Mini’Stead: The Garden Map

Here’s the plan.
LOOK! I even have one bed totally open. No idea what I will plant there.

This year, a farmer friend offered me some space. So I’ll be growing my cabbages, winter squash, dry beans, melons and corn out there. It’s amazing not-surprising how much space this frees up! And I am very excited to try my hand at dry beans and corn this year.

garden-map

I draw these all the time. I draw easily a dozen, or more, each season. Looking at companion planting recommendations, remembering everything I want to grow, considering the unique characteristics of each bed (light, space).

This past weekend I planted the allium bed and the pea bed—and the potatoes. Threw down some poppy, flax, borage, and bee’s friend seeds too. This coming weekend I’ll get the bok choi bed planted, compost around the blueberries and finish cleaning up the yard.

The Orchard – Part 1

Okay friends. Let’s take a break from the animals for a moment. I mean, animals (more animals) are the BIG thing that acreage and outbuildings would allow me.

But there’s more to a farm and more to my dream than that.
Like fruit trees.

Growing up, my grandpa had a small orchard he maintained. What I remember from it is: Pie cherries are TART. And you paint tree trucks white.

When I bought my house, I thought I would be out of it in two years—tops. So I didn’t buy any fruit trees. Here I am, 5 years later, and I’m still at the same address. Opportunity missed. So this fall I ordered a few, against my best judgement. Not in my budget, where will I put them, what if I move? Well, they’re coming. A plum, a pear and a quince tree.

On my perfect dream farm, I have a small orchard.

All the trees would be bought from Washington nursery Raintree Nursery. I love them.

Other things I love include: Apples, pears, peaches. Second best: Plums, nectarines, quince. Other ideas: Figs? Hm. Things I could give a rat about and/or refuse to grow: Apricots and cherries. The first I just don’t like enough for the mess and the second, too much work. Birds, worms, I’ve watched my neighbor grow cherries and I just don’t think it’s worth it.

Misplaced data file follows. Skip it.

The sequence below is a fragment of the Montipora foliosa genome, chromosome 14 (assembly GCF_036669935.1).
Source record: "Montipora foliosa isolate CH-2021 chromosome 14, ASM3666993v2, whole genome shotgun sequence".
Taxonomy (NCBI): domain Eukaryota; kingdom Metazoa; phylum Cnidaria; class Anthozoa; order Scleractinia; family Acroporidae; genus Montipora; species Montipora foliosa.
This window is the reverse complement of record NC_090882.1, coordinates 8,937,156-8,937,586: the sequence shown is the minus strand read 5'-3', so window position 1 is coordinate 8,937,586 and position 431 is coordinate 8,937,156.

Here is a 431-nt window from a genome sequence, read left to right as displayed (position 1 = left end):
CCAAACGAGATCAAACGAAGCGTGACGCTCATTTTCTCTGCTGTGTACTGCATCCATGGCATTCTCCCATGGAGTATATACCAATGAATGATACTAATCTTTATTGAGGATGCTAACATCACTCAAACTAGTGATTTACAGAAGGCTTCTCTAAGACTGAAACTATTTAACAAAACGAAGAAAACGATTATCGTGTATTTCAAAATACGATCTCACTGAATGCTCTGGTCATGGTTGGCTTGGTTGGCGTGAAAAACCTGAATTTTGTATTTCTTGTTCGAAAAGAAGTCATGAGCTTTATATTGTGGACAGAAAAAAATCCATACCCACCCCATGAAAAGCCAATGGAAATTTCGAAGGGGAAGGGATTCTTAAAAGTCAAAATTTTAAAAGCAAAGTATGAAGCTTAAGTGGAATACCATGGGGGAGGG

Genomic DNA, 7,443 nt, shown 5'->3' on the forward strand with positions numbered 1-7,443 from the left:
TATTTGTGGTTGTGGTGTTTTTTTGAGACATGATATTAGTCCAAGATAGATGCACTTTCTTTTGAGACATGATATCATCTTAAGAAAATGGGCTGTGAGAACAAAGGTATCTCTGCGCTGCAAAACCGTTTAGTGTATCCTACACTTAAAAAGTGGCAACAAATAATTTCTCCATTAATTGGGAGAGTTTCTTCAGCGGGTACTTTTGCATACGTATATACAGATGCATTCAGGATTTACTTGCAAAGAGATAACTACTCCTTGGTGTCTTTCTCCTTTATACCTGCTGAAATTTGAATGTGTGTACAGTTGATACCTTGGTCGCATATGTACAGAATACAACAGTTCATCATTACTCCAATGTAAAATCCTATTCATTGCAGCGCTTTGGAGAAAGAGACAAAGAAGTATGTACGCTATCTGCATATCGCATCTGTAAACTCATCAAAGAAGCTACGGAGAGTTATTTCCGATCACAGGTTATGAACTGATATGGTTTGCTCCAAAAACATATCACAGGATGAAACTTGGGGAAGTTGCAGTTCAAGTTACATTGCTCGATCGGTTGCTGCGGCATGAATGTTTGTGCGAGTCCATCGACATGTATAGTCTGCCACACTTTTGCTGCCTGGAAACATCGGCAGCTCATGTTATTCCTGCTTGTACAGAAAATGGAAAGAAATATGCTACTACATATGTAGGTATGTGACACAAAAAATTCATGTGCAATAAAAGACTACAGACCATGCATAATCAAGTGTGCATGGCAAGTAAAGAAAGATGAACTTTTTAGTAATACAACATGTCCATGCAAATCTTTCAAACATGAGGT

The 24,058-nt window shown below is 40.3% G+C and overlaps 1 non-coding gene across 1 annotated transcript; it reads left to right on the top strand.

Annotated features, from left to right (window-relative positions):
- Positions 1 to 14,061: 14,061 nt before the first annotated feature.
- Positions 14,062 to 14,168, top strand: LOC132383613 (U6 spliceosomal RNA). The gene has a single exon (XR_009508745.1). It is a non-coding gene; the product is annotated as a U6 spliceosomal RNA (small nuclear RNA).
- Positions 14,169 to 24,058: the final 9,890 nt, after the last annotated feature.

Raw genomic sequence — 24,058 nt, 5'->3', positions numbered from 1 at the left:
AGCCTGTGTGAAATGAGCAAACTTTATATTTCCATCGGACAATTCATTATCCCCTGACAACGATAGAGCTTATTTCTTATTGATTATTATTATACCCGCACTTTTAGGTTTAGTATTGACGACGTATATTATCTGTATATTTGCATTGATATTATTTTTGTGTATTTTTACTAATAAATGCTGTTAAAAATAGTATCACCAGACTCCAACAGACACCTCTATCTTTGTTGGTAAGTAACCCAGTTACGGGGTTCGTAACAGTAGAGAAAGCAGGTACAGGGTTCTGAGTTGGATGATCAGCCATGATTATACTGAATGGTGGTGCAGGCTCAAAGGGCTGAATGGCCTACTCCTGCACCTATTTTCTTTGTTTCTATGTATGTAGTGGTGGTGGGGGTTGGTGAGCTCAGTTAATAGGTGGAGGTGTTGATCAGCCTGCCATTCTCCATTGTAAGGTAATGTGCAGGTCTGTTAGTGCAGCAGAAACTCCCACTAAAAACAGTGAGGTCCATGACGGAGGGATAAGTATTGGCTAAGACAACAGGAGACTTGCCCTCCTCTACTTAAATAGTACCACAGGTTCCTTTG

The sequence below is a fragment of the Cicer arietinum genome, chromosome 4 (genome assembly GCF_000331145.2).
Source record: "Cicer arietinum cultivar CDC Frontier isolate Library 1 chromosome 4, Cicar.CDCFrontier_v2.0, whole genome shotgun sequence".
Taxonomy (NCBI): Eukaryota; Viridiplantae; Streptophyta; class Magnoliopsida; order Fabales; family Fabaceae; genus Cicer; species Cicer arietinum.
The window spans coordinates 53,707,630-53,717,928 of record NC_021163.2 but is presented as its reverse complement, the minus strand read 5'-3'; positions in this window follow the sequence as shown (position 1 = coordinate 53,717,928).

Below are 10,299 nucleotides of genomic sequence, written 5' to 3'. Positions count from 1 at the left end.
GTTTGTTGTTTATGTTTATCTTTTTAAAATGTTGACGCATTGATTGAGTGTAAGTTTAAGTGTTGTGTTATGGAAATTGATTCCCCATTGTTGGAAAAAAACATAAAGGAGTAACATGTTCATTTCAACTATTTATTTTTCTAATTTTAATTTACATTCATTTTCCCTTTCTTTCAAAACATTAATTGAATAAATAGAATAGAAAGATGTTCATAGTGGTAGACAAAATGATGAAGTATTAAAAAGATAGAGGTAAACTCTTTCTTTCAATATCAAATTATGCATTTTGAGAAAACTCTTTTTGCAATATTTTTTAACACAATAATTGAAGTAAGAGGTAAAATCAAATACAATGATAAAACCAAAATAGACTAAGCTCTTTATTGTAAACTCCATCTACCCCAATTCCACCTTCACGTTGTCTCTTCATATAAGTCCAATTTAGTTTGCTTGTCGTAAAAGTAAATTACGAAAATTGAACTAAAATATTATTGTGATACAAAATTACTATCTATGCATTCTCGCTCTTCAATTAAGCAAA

So, the thing to know is that there is a science to trees. Pollination.
It’s like sex but a whole lot slower and requires a lot more outsourcing. Luckily, Raintree offers a guide.

Apples

The three that catch my eye are Pink Lady, Enterprise and Ellison’s Orange. Enterprise is a good keeps, Ellison’s Orange has notes of anise. (Really?) Ellison’s will ripen late August, followed by Pink Lady in late September and Enterprise in October. I’d think of leaving Pink Lady out of the mix (they are widely grown around here) but the way she falls into the mix between the two seems better for pollination.

I’d keep two trees of each, on semi-dwarf or dwarf rootstock. 6′ or so sounds like a good idea for harvesting.

Pears

I could go nuts. I love pears. And I didn’t even have a fresh one until I was in college.
My hard-core crush on pears means that I’ve spend a lot of time on Raintree’s website imaging what I would buy.

Straight-up European Yo.

  • Conference. “This leading French commercial variety is very juicy, sweet and buttery. It is the most productive pear, hanging from the branch in huge banana like clusters.”
  • Rescue. “Everyone who sees and tastes this huge beautiful fruit insists on buying a tree. The fruit is yellow with a bright red-orange blush and the flesh is sweet, smooth and juicy.”
  • Orcas. “The pears are great for canning, drying or eating fresh.”
  • Highland. “The highest quality keeper pear.”

One of each. >Snap<

Peaches

Wow. Raintree is seriously lacking in the peach department. Well, we can skip that for now.

Stay tuned for The Orchard – Part 2. Next week, same bat time, same bat channel. [I’ll totally build a bat-house for my farm, btw.]